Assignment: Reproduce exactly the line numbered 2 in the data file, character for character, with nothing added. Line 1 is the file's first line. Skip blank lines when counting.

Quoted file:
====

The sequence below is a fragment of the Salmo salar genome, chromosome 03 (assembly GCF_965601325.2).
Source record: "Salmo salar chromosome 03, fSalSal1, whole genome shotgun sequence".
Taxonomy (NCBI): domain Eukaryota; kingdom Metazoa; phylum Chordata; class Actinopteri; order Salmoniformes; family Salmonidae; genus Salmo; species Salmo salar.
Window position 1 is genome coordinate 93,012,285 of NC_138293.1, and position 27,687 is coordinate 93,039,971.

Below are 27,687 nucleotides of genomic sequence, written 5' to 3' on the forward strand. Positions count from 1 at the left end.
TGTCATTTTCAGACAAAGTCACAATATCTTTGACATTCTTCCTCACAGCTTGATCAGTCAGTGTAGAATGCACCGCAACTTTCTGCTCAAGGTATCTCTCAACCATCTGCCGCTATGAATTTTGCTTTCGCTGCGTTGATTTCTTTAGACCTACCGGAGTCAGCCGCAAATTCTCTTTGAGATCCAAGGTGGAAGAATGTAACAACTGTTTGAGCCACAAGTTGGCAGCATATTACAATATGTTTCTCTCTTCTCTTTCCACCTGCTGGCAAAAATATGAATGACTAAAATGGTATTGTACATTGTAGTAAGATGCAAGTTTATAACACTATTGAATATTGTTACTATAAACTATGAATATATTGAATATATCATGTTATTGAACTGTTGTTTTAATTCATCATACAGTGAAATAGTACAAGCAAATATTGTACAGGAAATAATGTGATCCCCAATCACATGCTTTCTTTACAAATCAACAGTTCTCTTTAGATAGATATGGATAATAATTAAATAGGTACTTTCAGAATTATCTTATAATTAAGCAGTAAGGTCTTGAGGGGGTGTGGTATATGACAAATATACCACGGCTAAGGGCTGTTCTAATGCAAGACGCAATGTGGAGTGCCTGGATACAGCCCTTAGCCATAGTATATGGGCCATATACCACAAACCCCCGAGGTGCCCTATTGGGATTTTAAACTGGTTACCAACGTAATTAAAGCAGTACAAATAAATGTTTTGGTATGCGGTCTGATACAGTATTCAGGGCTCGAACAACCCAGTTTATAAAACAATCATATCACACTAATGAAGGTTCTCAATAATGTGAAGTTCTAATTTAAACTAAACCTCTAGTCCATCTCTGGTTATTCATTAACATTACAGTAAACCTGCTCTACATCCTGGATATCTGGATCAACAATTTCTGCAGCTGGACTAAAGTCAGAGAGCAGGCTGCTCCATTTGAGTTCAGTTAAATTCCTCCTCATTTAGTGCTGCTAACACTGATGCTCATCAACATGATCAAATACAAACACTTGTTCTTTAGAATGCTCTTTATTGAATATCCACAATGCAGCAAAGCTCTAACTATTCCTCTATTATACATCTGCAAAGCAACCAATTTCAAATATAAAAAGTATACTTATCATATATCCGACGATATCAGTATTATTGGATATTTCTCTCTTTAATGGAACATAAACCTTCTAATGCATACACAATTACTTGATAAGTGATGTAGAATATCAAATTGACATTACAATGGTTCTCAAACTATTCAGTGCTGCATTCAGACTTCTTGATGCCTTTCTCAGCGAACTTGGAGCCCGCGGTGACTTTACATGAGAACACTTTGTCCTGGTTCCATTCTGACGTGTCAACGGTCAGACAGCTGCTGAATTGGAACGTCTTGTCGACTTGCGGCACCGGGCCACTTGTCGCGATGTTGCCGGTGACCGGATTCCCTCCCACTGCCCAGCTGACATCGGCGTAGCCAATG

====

Source record: "Salmo salar chromosome 03, fSalSal1, whole genome shotgun sequence".